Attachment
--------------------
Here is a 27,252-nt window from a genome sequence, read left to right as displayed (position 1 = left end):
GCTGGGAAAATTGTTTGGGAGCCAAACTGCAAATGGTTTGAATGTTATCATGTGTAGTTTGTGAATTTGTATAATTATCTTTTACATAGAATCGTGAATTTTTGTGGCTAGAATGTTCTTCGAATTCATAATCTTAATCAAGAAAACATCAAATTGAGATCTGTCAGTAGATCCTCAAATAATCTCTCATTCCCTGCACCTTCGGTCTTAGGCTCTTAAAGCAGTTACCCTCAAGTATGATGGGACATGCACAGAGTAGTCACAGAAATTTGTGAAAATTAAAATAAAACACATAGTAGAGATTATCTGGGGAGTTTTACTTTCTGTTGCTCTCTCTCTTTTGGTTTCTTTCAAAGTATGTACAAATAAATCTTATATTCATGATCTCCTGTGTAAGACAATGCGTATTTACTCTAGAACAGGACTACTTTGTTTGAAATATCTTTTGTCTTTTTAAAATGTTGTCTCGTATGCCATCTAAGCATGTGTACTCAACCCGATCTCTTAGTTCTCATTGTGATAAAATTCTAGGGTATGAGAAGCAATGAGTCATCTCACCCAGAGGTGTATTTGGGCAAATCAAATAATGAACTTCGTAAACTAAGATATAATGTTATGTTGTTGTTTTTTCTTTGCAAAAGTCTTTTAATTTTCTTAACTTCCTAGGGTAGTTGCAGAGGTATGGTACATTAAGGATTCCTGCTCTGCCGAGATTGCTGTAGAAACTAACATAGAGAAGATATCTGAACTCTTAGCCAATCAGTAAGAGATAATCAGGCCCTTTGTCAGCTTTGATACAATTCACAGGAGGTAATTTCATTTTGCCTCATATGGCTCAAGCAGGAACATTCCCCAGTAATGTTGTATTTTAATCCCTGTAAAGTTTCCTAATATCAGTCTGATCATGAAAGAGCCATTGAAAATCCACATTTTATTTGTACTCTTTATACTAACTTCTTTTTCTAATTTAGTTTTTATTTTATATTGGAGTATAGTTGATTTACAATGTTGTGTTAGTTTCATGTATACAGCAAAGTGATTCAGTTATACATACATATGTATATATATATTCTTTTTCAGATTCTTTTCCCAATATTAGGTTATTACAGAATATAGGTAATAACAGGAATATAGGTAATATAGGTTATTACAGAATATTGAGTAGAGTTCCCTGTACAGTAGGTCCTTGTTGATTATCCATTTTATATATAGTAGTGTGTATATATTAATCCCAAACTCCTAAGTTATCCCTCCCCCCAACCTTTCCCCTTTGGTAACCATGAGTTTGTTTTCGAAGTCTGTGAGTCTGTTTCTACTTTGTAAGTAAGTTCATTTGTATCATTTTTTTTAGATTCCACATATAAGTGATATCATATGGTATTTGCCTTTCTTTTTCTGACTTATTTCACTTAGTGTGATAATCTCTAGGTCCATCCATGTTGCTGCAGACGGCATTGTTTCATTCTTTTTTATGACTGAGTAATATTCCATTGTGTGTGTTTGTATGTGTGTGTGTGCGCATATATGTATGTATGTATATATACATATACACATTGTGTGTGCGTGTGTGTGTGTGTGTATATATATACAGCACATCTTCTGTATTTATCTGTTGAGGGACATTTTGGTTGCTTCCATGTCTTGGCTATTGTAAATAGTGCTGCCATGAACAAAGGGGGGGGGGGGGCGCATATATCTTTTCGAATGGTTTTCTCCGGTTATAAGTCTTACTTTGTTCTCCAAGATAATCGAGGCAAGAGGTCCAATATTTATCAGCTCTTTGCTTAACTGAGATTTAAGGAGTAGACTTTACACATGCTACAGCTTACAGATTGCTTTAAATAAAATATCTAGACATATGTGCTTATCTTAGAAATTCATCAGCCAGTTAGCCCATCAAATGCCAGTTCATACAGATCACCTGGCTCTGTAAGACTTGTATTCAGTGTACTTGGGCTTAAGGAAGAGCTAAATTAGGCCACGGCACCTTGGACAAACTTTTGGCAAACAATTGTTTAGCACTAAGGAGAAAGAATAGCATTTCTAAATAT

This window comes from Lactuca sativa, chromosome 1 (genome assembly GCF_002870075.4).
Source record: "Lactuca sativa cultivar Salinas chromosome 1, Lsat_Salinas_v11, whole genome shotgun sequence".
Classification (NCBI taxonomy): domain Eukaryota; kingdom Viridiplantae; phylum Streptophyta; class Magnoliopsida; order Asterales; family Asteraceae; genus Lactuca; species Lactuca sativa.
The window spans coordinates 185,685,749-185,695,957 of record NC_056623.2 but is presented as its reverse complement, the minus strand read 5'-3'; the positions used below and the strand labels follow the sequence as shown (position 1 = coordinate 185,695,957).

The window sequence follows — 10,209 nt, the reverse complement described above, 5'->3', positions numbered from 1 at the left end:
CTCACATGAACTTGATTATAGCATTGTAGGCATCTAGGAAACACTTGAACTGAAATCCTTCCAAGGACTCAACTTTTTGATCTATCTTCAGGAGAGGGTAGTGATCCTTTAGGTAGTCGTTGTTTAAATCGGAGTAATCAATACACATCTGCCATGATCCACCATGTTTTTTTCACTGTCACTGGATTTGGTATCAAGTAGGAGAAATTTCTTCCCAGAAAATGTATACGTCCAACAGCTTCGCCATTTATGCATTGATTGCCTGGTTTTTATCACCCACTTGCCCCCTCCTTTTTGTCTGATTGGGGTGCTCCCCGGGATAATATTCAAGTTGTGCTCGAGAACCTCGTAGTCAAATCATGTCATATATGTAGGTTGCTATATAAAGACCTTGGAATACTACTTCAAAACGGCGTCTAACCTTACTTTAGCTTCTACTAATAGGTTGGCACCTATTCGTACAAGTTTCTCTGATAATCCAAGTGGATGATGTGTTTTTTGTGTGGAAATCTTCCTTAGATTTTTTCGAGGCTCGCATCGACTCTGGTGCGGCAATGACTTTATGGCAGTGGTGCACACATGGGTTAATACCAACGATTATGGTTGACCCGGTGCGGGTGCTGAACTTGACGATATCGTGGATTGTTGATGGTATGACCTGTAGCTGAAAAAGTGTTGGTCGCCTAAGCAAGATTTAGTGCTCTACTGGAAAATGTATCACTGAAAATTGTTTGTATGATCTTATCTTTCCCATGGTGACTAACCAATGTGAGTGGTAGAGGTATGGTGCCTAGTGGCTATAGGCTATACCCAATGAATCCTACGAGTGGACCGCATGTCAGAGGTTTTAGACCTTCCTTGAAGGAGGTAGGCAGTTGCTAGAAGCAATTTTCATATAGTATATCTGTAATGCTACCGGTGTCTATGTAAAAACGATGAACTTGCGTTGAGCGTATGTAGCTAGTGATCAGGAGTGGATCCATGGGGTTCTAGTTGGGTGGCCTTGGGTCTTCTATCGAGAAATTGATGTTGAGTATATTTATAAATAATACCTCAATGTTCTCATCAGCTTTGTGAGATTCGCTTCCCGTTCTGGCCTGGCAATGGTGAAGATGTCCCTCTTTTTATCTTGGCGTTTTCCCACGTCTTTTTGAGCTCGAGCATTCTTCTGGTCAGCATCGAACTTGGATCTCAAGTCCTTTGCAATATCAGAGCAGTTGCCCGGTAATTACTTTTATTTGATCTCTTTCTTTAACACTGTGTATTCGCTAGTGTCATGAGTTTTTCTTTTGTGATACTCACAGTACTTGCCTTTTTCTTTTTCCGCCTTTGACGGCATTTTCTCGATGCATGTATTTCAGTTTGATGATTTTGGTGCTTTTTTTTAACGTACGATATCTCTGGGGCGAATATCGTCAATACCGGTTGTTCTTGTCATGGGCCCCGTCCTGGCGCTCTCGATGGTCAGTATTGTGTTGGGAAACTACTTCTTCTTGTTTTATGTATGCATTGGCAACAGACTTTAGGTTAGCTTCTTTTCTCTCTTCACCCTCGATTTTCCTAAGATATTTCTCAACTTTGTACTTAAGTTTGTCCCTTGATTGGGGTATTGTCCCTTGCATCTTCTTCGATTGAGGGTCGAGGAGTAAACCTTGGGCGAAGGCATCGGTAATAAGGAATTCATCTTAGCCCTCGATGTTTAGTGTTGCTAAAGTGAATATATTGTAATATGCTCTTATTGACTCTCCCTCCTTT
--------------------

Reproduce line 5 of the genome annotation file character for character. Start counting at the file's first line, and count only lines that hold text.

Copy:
Classification (NCBI taxonomy): domain Eukaryota; kingdom Viridiplantae; phylum Streptophyta; class Magnoliopsida; order Asterales; family Asteraceae; genus Lactuca; species Lactuca sativa.